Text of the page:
Our results reported a significant increase in both renal and hepatic TGF-[BETA]%, CD4%, and CD8% in Hg[Cl.sub.2]-treated rats compared to (control and Hg[Cl.sub.2] + DPPD groups). The elevated CD4+ and CD8+ percentage may be related to the abnormal immune status due to Hg[Cl.sub.2] toxicity. These results are in agreement with the previous findings by Liu et al. , who indicate significant increases in CD4% and CD8% as a result of mercury induction of T-cell autoimmune syndrome, including autoantibodies and increases in TGF-[BETA] production and various other cytokines cause collagen deposition. Moreover, previous studies [30, 31] reported a significant increase in renal and hepatic TGF-[BETA]% in Hg[Cl.sub.2]-treated rats compared to control, but rats treated with Hg[Cl.sub.2] + DPPD showed a significant decrease in TGF-[beta]%, CD4%, and CD8% towards normal.
In the present study, we performed a histopathological examination to further support the biochemical and immunological evidence. We compared the morphological structure among each group using H&E stain. In the control group, there were no injuries or histological changes detected in the kidneys (Figure 1(a)) or liver (Figure 2(a)). The Hg[Cl.sub.2] group showed liver necrosis, swelling, and structure changes (Figure 2(b)) in addition to renal tissue damage, collagen formation, and atrophy in the normal tubular architecture (Figure 1(b)) compared with (control and Hg[Cl.sub.2] + DPPD groups). Treatment with DPPD significantly attenuated the pathological changes in both kidney (Figure 1(c)) and liver (Figure 2(c)) tissues. Earlier studies [4, 32] demonstrated parallel results.
Masson's trichrome stain was used for distinguishing collagen deposition. The control group showed a normal collagen content in the kidney (Figure 1(d)) and liver (Figure 2(d)) tissues, while in the Hg[Cl.sub.2] group, the collagen content was increased significantly in the kidney (Figure 1(e)) and liver (Figure 2(e)). Our results agreed with those in [33, 34]. The recorded hepatorenal lesions and collagen content in Hg[Cl.sub.2] + DPPD cotreated rats decreased significantly (p < 0.001) compared with Hg[Cl.sub.2]-treated rats (Figure 1(f)) and (Figure 2(f)). Similar protective effects for DPPD were previously reported in .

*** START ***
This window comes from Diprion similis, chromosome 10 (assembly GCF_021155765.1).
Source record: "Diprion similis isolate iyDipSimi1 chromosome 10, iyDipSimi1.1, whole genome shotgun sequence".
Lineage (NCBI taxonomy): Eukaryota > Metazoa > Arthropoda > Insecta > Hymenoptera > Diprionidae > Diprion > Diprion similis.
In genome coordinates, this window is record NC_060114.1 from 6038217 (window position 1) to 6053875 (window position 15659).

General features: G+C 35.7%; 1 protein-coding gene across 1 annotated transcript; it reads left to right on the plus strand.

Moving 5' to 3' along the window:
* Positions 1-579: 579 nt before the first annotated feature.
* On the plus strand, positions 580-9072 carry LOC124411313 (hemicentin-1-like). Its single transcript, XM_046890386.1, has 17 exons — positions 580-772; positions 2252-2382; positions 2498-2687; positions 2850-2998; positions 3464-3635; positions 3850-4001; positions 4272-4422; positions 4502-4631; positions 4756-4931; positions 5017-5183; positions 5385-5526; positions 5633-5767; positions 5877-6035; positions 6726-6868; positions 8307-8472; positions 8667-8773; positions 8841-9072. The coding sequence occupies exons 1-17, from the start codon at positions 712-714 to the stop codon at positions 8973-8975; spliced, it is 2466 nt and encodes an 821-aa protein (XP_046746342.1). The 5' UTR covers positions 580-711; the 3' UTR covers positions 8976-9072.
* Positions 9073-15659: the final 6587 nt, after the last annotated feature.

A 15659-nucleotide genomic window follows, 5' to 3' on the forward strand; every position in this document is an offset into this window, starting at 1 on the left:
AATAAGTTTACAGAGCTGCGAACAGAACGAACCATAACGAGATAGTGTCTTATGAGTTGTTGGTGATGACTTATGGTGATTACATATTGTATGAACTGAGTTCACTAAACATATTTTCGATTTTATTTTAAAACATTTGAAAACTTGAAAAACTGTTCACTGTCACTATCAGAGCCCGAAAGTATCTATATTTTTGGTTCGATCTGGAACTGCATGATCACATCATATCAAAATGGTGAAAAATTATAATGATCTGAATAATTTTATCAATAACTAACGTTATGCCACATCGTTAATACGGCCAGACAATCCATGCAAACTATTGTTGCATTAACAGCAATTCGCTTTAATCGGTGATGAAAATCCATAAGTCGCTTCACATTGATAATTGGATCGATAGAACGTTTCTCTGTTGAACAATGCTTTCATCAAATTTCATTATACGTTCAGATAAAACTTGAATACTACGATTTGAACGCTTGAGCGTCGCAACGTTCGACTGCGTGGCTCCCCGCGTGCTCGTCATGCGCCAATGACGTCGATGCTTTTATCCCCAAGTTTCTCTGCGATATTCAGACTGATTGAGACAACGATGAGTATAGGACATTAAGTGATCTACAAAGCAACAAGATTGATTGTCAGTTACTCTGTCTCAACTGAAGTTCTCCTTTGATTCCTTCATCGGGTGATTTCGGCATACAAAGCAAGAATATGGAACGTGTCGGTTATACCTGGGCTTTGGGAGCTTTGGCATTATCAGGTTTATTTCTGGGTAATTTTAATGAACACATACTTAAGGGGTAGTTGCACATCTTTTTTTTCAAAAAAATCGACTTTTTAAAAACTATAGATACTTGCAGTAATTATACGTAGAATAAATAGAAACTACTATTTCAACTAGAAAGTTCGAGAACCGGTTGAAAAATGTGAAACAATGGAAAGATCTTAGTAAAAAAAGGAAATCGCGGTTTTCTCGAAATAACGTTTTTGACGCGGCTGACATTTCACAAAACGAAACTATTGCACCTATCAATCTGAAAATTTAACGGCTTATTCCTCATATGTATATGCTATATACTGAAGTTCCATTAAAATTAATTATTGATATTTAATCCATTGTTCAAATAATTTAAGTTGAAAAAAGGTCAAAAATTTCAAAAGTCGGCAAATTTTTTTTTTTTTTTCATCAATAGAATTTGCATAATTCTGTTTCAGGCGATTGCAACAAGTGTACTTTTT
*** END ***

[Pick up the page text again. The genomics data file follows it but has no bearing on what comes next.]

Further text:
Finally, we conclude that the antioxidant DPPD can retard the progression of hepatorenal fibrosis and collagen deposition induced by Hg[Cl.sub.2]. Further studies are needed to explain the intrinsic and extrinsic pathways of DPPD antifibrotic efficacy.
The data used to support the findings of this study are available from the corresponding author upon request.
Conflicts of Interest
The authors declare that they have no conflicts of interest.
 A. Officioso, L. Panzella, F. Tortora, M. L. Alfieri, A. Napolitano, and C. Manna, "Comparative analysis of the effects of olive oil hydroxytyrosol and its 5-s-lipoyl conjugate in protecting human erythrocytes from mercury toxicity," Oxidative Medicine and Cellular Longevity, vol. 2018, 2018.
 K.-H. Kim, E. Kabir, and S. A. Jahan, "A review on the distribution of Hg in the environment and its human health impacts," Journal of Hazardous Materials, vol. 306, pp. 376385, 2016.
 C. C. Bridges and R. K. Zalups, "Mechanisms involved in the transport of mercuric ions in target tissues," Archives of Toxicology, vol. 91, no. 1, pp. 63-81, 2017.
 H. Zhang, X. Tan, D. Yang et al., "Dietary luteolin attenuates chronic liver injury induced by mercuric chloride via the Nrf2/NF-[kappa]B/P53 signaling pathway in rats," Oncotarget, vol. 8, no. 25, pp. 40982-40993, 2017.
 C. C. Bridges, R. K. Zalups, and L. Joshee, "Toxicological significance of renal Bcrp: another potential transporter in the elimination of mercuric ions from proximal tubular cells," Toxicology and Applied Pharmacology, vol. 285, no. 2, pp. 110-117, 2015.
 M. Mahboob, K. F. Shireen, A. Atkinson, and A. T. Khan, "Lipid peroxidation and antioxidant enzyme activity in different organs of mice exposed to low level of mercury," Journal of Environmental Science and Health, Part B, vol. 36, no. 5, pp. 687-697, 2001.
 R. Agarwal, S. K. Goel, R. Chandra, and J. R. Behari, "Role of vitamin E in preventing acute mercury toxicity in rat," Environmental Toxicology and Pharmacology, vol. 29, no. 1, pp. 70-78, 2010.